New in Journalism: Now the Reporter Gets to Tell the Truth

By Mike Feinsilber

Some people might think that the way news is written hasn’t changed much. They’re wrong.  I speak as one who wrote hard news for two hard core hard-news outfits, UPI and the AP, for most of 50 years – and then did something else for the next 10. One thing I’ve done is read the papers. And I tell you that in our best publications, the news is written more assertively and more honestly than it used to be. I’ll show you what I mean in a minute.

The rule, spoken or just understood, used to be that writers kept themselves out of the story. If they wanted a point to be made, they would lay out the evidence, pile it up, until, they hoped, the reader would get the point. But news writers didn’t draw conclusions in print.

The exception might have been if the writer witnessed the event. Then he could say, “It rained hard yesterday.” He didn’t have to write, “It rained hard yesterday, the Weather Bureau said.” Even when he wrote “It rained hard,” because he’d been looking out the window or got soaked going to lunch, the desk might get nervous. The copy editor, worshipful of attribution, might think to himself,  “Couldn’t you just say, ‘Three and a half inches of rain fell over Stormsville yesterday, according to the Weather Bureau’?”

Back on March 1, 1954, while the House of Representatives was debating an immigration bill, four Puerto Rican nationalists fired 30 bullets from the visitors’ gallery, wounding five congressmen. A UPI reporter covering the House saw it happen. He lifted the phone and urgently dictated a story to the bureau downtown. The legend is—but I can’t testify to this—that the deskman downtown broke into the call and asked, “Can’t you give us a source on this?” He wanted attribution; he didn’t like putting unsourced news on the wire.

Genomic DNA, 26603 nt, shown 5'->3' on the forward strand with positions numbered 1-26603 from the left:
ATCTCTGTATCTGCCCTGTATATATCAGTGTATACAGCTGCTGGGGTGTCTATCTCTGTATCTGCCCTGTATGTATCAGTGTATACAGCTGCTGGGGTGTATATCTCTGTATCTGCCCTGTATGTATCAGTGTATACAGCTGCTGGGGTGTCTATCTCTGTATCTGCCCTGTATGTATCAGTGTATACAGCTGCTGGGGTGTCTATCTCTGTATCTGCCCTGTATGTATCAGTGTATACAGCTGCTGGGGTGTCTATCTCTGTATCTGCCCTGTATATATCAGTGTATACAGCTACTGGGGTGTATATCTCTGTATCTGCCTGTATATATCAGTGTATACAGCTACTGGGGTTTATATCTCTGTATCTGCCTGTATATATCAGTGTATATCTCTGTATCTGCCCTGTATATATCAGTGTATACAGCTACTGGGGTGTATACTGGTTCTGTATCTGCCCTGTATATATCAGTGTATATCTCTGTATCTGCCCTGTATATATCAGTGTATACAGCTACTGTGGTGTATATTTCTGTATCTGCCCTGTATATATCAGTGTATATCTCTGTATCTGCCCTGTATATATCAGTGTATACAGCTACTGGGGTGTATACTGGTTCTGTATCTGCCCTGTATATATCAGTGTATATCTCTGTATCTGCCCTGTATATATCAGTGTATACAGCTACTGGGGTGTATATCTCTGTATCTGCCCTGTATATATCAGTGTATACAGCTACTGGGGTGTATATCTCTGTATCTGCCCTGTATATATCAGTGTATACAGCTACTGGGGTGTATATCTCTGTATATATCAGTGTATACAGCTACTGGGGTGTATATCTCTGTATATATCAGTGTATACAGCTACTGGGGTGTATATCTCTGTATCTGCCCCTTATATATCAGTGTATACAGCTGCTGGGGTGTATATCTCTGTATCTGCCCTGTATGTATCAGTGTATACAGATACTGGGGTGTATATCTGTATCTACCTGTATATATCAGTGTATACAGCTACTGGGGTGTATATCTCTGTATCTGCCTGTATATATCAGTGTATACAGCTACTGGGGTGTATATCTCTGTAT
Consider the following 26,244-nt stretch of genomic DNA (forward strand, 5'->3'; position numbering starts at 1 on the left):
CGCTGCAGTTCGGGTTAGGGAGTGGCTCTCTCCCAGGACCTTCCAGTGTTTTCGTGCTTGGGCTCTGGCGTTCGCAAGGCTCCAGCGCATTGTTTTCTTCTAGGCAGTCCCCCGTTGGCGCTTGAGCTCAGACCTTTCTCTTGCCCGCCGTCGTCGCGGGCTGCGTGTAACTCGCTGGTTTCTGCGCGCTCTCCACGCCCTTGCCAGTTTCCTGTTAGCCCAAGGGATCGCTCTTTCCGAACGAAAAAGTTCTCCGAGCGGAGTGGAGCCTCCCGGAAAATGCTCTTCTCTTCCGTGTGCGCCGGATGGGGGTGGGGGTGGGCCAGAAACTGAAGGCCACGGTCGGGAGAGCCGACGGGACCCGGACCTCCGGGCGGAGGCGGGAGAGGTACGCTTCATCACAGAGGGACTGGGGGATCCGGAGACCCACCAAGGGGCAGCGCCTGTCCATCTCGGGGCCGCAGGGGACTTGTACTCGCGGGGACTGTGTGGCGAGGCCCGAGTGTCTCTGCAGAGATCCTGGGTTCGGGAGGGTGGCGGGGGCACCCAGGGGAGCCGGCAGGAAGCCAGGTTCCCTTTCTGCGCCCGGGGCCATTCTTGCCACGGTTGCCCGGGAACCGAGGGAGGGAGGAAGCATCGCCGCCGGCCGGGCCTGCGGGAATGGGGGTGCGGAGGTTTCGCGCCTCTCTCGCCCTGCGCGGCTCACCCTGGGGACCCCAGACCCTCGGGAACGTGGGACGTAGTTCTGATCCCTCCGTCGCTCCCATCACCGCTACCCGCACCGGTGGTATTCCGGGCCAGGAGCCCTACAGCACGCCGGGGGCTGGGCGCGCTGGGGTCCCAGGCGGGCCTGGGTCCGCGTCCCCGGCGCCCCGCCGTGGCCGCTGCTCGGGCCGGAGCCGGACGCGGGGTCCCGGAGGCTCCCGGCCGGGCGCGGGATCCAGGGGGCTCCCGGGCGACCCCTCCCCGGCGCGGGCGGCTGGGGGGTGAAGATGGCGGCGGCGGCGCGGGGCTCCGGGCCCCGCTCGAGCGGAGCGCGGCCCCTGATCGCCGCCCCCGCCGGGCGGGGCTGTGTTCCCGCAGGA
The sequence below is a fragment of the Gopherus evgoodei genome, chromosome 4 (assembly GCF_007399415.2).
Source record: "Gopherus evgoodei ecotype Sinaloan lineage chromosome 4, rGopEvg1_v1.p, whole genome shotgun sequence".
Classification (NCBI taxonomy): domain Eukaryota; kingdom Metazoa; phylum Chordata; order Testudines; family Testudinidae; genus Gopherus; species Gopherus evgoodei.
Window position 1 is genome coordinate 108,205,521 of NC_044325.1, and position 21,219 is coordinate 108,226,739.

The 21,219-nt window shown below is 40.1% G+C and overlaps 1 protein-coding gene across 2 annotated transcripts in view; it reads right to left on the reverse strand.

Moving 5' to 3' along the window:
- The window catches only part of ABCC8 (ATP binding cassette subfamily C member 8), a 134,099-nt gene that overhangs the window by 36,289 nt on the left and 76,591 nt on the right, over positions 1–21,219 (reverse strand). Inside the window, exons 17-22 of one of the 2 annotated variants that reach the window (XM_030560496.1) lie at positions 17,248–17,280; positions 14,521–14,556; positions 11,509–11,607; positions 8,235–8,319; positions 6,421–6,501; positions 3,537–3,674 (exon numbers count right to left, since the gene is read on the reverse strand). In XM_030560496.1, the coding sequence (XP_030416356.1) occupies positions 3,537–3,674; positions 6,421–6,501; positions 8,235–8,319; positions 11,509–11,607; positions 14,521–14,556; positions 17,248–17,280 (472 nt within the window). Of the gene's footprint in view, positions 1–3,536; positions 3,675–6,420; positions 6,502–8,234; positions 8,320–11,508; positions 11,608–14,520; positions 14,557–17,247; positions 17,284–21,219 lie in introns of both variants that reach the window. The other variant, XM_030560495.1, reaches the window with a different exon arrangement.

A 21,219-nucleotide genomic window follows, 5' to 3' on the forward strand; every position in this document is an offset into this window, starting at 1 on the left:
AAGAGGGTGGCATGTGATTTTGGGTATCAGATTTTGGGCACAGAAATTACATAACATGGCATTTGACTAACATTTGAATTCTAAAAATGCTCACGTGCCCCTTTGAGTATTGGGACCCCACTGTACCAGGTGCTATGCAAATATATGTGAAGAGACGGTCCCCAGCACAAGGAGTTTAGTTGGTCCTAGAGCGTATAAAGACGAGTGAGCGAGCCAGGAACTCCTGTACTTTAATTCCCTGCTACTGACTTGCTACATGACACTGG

Things have changed. Take the story by reporter Kathy Lally that led the Washington Post on Sunday, April 20:

KIEV, UKRAINE – Ukraine’s new government inherited an army so bereft of modern equipment and training that when Russian troops entered Crimea and agitators stormed government offices in eastern Ukraine, the country proved helpless to protect its borders and citizens.

There it is, a flat statement.  No “Western observers said Saturday.” No attribution at all. This is a reporter telling you what she knows and what she has seen with her eyes.

This is not the way that story would have been written in 1955 or 1975.

The same powerful writing shouts out throughout Ms. Lally’s story. Graf five:

Ukraine’s position is dire. The new government found the treasury empty when it took over Feb. 27. The Ministry of Defense was so desperate for money that it went to the public for help.

Graf 15:

The state of their military shocked Ukrainians, even though they knew none of their institutions had resisted the pervasive corruption.

Every sentence in these paragraphs could be followed by an editor’s, or a reader’s, question: Sez who? How do you know?